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Leslie Hardcastle OBE (Born 8 December 1926, Croydon) was Controller of the British Film Institute's (BFI) National Film Theatre (NFT) complex on London’s South Bank from its early beginnings through to his retirement in the mid 1990s.

After service in the Royal Navy, he worked his way through the ranks of the BFI and led the NFT through its pioneering days including the founding of the London Film Festival (LFF) in 1957, the setting up of NFT2 and the clubroom and restaurant. His annual Controller’s lunch at LFF was a highlight of the festival.

In the 1980s, Hardcastle conceived and led the development of the Museum of the Moving Image (MOMI) also on the South Bank. The museum opened in 1988 and received numerous awards.

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He was awarded an OBE for service to film, is a Fellow of the BFI, and an Honorary Fellow of the BKSTS and received a BAFTA for the creation of MOMI.

After retiring as Controller of the South Bank complex (NFT & MOMI) he was retained as Curator to MOMI, instigating many innovative temporary exhibitions and overlaid the original museum with "The Little People's Exhibition" – a linear display for very small children. MOMI closed to the public in 1999.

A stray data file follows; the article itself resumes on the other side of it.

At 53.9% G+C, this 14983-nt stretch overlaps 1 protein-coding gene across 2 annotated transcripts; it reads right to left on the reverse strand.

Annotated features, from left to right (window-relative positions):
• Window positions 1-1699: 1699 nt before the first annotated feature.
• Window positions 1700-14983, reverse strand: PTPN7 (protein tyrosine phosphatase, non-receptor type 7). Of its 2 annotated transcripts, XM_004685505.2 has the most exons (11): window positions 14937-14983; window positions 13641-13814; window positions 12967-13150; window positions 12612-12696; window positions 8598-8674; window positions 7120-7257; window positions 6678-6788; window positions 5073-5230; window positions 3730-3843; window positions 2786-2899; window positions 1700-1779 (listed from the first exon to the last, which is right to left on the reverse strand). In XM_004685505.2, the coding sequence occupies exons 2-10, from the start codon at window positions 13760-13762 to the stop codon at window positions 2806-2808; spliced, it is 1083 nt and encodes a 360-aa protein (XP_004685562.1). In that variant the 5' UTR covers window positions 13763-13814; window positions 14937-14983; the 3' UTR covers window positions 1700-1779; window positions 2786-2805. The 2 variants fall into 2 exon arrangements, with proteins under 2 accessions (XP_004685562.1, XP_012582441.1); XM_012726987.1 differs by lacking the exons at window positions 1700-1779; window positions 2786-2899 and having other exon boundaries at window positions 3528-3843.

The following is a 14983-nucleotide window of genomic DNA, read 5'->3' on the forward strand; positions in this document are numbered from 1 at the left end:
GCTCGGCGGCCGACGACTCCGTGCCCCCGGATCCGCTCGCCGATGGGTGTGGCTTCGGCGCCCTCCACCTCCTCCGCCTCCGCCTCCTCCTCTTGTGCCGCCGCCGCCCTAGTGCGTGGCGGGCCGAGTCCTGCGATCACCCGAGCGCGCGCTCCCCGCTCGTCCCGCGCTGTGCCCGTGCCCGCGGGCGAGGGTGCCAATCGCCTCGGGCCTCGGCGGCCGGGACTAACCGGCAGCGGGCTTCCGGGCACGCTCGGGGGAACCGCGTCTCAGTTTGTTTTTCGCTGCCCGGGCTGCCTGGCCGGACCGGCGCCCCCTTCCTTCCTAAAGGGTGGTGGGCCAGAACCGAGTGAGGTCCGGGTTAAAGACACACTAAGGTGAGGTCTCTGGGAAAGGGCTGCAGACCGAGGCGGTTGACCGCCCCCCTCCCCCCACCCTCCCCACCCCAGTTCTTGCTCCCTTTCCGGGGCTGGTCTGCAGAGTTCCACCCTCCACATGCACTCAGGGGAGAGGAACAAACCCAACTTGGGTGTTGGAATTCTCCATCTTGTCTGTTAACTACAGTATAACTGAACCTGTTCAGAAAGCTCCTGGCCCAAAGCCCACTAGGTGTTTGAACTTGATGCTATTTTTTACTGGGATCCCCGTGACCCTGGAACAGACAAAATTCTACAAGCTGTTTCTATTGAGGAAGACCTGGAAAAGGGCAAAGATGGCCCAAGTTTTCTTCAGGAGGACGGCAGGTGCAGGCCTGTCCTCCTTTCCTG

Having retired completely from the BFI Southbank, Hardcastle became a consultant and eventually a Governor of the British Film Institute. He also remains active in film related projects: The Projected Picture Trust, Worthing Dome Regeneration, Uckfield Film Society. He was awarded the Charles Roebuck Cup for outstanding individual contribution to the film society movement in 2007.

Living in Soho for most of his life, Hardcastle is a board and founder member of the Soho Housing Association which provides social housing in central London. He is also a Vice President of the Soho Society.

He is married with two sons and two grandchildren.

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